• Parental Support for an AP Mama — Meegs at A New Day talks about the invaluable support of her parents in her journey to be an AP mama.
  • Priceless GrandparentsThat Mama Gretchen reflects on her relationship with her priceless Grammy while sharing ways to help children preserve memories of their own special grandparents.
  • Routines Are Meant To Be Broken — Olga at Around The Birthing Ball urges us to see Extended Family as a crucial and necessary link between what children are used to at home and the world at large.
  • It Helps To Have A Village – Even A Small One — Jennifer at Hybrid Rasta Mama discusses how she has flourished as a mother due to the support of her parents.
  • The Orange Week — Erika at Cinco de Mommy lets go of some rules when her family finally visits extended family in San Diego.
  • One Size Doesn’t Fit All — Kellie at Our Mindful Life realizes that when it comes to family, some like it bigger and some like it smaller.
  • It Takes a Family — Alicia at What’s Next can’t imagine raising a child without the help of her family.
  • A new foray into family — As someone who never experienced close extended family, Lauren at Hobo Mama wrestles with how to raise her kids — and herself — to restart that type of community.
  • My Mama Rocks! — Kat at Loving {Almost} Every Moment is one lucky Mama to have the support and presence of her own awesome Mama.
  • Embracing Our Extended Family — Deb Chitwood at Living Montessori Now shares 7 ideas for nurturing relationships with extended family members.
  • Doing Things Differently — Valerie at Momma in Progress shares how parenting her children far away from extended family improved her confidence in her choices.
  • Snapshots of love — Caroline at stoneageparent describes the joys of sharing her young son’s life with her own parents.
  • Parenting with Relies – A mixed bagUrsula Ciller shares some of her viewpoints on the pros and cons of parenting with relatives and extended family.
  • Tante and Uncles — How a great adult sibling relationship begets a great relationship with aunt and uncles from Jennifer at True Confessions of a Real Mommy.
  • Tips for Traveling With Twins — Megan at the Boho Mama shares some tips for traveling with infant twins (or two or more babies!).
  • Parenting passed through the generations — Shannon at Pineapples & Artichokes talks about the incredible parenting resource that is her found family, and how she hopes to continue the trend.
  • My Family and My Kids — Jorje of Momma Jorje ponders whether she distrusts her family or if she is simply a control freak.
  • Parenting with a Hero — Rachel at Lautaret Bohemiet reminisces about the relationship she shared with her younger brother, and how he now shares that closeness in a relationship with her son.
  • Text/ended Family — Kenna of A Million Tiny Things wishes her family was around for the Easter egg hunt… until she remembers what it’s actually like having her family around.
  • Two Kinds of Families — Adrienne at Mommying My Way writes about how her extended family is just as valuable to her mommying as her church family.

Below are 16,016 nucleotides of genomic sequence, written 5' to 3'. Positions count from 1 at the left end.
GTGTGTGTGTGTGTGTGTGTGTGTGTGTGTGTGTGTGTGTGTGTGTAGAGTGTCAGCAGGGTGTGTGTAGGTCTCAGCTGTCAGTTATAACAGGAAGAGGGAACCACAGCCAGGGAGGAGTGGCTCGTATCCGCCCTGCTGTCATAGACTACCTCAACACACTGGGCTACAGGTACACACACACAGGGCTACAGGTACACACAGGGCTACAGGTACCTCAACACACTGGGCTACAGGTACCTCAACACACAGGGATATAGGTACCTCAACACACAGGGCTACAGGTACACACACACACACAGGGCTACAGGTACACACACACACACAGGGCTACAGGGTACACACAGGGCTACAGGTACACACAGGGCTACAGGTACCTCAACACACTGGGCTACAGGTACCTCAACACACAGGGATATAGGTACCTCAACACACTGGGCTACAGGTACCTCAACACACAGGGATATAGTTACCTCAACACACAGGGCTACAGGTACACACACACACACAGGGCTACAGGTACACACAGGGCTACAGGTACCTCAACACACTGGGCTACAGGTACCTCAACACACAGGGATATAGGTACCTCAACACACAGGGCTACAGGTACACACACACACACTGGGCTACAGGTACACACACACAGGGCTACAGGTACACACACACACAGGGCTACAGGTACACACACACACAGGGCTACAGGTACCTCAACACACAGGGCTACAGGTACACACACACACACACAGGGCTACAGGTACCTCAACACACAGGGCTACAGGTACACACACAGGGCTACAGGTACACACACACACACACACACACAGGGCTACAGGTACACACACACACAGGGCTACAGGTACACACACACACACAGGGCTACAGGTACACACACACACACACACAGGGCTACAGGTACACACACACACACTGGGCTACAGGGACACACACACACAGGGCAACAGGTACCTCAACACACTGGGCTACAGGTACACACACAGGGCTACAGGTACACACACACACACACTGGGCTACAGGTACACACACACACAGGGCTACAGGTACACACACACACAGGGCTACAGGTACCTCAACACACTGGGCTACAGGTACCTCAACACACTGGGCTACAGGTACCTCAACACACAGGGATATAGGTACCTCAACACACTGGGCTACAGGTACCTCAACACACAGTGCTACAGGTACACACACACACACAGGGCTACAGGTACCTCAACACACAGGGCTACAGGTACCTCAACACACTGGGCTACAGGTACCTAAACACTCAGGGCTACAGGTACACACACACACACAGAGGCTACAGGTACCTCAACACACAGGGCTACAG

• My ‘high-needs’ child and ‘strangers’ — With a ‘high-needs’ daughter, aNonyMous at Radical Ramblings has had to manage without the help of family or friends, adapting to her daughter’s extreme shyness and allowing her to socialise on her own terms.
  • Our Summer Tribe — Justine at The Lone Home Ranger shares a love of her family’s summer reunion, her secret to getting the wisdom of the “village” even as she lives 1,000 miles away.
  • My Life Boat {Well, One of Them} — What good is a life boat if you don’t get it? Grandparents are a life boat MomeeeZen loves!
  • Dear Children — In an open letter to her children, Laura at Pug in the Kitchen promises to support them as needed in her early days of parenting.
  • Yearning for Tribal Times — Ever had one of those days where everything seems to keep going wrong? Amy at Anktangle recounts one such day and how it inspired her to think about what life must’ve been like when we lived together in large family units.
  • I don’t have a village — Jessica Claire at Crunchy-Chewy Mama wishes she had family nearby but appreciates their support and respect.
  • Trouble With MILs– Ourselves? — Jaye Anne at Wide Awake Half Asleep explains how her arguments with her mother-in-law may have something to do with herself.
  • A Family Apart — Melissa at Vibrant Wanderings writes about the challenges, and the benefits, of building a family apart from relatives.
  • First Do No Harm — Zoie at TouchstoneZ asks: How do you write about making different parenting choices than your own family experience without criticizing your parents?
  • Military Family SeparationAmy Willa shares her feelings about being separated from extended family during her military family journey.
  • Forging A Village In The Absence Of One — Luschka from Diary of a First Child writes about the importance of creating a support network, a village, when family isn’t an option.
  • Respecting My Sister’s Parenting Decisions — Dionna at Code Name: Mama‘s sister is guest posting on the many roles she has as an aunt. The most important? She is the named guardian, and she takes that role seriously.